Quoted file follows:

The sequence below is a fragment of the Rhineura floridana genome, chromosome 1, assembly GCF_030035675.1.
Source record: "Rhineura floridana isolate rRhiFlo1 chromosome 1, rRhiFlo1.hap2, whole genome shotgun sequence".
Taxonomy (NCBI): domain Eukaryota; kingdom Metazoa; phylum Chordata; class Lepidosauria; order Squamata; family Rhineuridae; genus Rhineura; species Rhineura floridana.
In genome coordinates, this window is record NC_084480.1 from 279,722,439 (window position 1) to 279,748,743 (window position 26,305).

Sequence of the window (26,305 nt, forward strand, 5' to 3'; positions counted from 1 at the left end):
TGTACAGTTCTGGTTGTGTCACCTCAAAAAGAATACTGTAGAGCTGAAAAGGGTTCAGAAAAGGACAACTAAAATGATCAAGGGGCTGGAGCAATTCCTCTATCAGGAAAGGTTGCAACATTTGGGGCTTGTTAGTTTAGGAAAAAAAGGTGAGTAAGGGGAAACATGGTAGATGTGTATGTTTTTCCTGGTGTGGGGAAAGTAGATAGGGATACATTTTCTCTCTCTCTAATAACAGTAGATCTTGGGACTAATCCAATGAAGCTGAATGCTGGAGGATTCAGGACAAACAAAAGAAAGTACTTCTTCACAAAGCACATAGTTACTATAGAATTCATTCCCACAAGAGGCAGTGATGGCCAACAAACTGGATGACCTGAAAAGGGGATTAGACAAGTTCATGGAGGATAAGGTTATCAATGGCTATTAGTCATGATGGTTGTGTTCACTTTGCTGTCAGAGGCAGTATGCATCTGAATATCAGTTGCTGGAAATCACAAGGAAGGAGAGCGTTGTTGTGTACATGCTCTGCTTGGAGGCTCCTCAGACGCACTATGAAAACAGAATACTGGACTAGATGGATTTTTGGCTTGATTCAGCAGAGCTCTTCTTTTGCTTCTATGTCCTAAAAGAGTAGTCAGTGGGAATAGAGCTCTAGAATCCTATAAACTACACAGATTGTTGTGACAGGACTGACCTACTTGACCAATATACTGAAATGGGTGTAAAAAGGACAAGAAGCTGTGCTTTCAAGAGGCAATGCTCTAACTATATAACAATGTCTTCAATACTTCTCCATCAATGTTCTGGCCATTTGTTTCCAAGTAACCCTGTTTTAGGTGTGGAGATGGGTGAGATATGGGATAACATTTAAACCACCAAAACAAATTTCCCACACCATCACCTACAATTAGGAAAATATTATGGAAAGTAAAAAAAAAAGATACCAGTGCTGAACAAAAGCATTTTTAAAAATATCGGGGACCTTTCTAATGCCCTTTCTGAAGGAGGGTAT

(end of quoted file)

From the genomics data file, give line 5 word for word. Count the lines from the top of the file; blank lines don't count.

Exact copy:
Sequence of the window (26,305 nt, forward strand, 5' to 3'; positions counted from 1 at the left end):